Bitcoin has achieved market capitalization close to some of the biggest corporations, ranging between $100 and $300 billion. But taken in proportion to the size of the world’s financial system, BTC may have a different valuation.
Debt Issuance Shows No Signs of Slowing
The bloated worldwide debt, fueled by extreme quantitative easing in the last decade, will reach $255 trillion by the end of the year, reported Reuters. The analysis of the Institute of International Finance estimates each person on the planet would carry $32,500 in debt.
“With few signs of slowdown in the pace of debt accumulation, we estimate that global debt will surpass $255 trillion this year,” the IIF said in a report.
Due to bitcoin’s limited supply, it is possible to chart the size of global debt-fueled finance in BTC terms. One bitcoin (as per current aggregated supply) will have to be worth over $12 million to describe the size of the worldwide debt.
The growth of debt comes from governments and government companies, as well as non-financial businesses. A debt bonanza analysis by Bank of America Merill Lynch shows that government debt has ballooned by $30 trillion, companies added $25 trillion, households $9 trillion and banks $2 trillion. All of that additional debt has been accrued since the bankruptcy of Lehman Brothers in the fall of 2008.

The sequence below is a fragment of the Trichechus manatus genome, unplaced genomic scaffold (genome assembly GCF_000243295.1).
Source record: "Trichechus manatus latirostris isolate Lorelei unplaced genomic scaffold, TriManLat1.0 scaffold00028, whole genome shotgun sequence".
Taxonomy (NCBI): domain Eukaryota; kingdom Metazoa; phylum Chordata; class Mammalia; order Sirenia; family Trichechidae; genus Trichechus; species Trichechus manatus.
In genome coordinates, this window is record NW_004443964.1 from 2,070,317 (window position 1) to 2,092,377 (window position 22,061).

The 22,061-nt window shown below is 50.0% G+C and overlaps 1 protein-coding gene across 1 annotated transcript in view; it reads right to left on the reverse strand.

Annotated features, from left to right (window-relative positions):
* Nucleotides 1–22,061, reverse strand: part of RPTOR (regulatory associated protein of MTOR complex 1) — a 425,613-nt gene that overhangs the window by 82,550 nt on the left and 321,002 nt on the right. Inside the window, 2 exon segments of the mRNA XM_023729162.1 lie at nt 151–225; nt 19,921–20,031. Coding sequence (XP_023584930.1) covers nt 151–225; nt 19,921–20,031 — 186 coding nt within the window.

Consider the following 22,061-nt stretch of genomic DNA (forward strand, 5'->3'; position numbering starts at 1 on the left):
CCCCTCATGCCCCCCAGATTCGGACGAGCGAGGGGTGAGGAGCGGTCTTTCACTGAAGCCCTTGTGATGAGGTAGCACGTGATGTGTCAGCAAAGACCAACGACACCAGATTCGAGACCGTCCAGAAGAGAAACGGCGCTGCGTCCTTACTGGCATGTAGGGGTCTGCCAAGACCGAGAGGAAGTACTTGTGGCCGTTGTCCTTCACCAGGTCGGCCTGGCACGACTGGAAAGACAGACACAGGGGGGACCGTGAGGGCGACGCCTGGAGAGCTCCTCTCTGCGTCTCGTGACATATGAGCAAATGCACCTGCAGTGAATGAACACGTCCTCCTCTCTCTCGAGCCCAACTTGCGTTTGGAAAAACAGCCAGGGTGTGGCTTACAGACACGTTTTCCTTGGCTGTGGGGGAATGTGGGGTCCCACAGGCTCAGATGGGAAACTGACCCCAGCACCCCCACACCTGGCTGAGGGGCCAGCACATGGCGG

Instead of entering a decade of stagnation, central banks poured in liquidity to boost all sectors, leading to significant asset valuation growth. In spite of that, the financial sector carries debt which is 240% of the world’s gross domestic product.
Bitcoin Still Valued Low in Comparison to Size of Financial Sector
It is somewhat difficult to reconcile the idea of sound money, which BTC aims to be, with a debt-fueled economy. But in a way, the current market price of bitcoin reflects the fact that not all funds in circulation are sound, and that debt-based economic activity has been the chief driver of asset valuations in the past decade.
If bitcoin’s value was matched to real economic output, it would be about 60% lower, at around $4 million per BTC. But the presence of debt skews nominal prices.
This potential BTC price has far outpaced the historical highs of the coin. Based solely on the crypto market, bitcoin has peaked around $20,000 in Korea, and at $19,600 in other markets. Some predictions see bitcoin price going to $50,000 again. Experts admit BTC would have reached higher bids if the futures markets did not start swaying the price as well.
What do you think about the relationship of bitcoin to worldwide debt? Share your thoughts in the comments section below!
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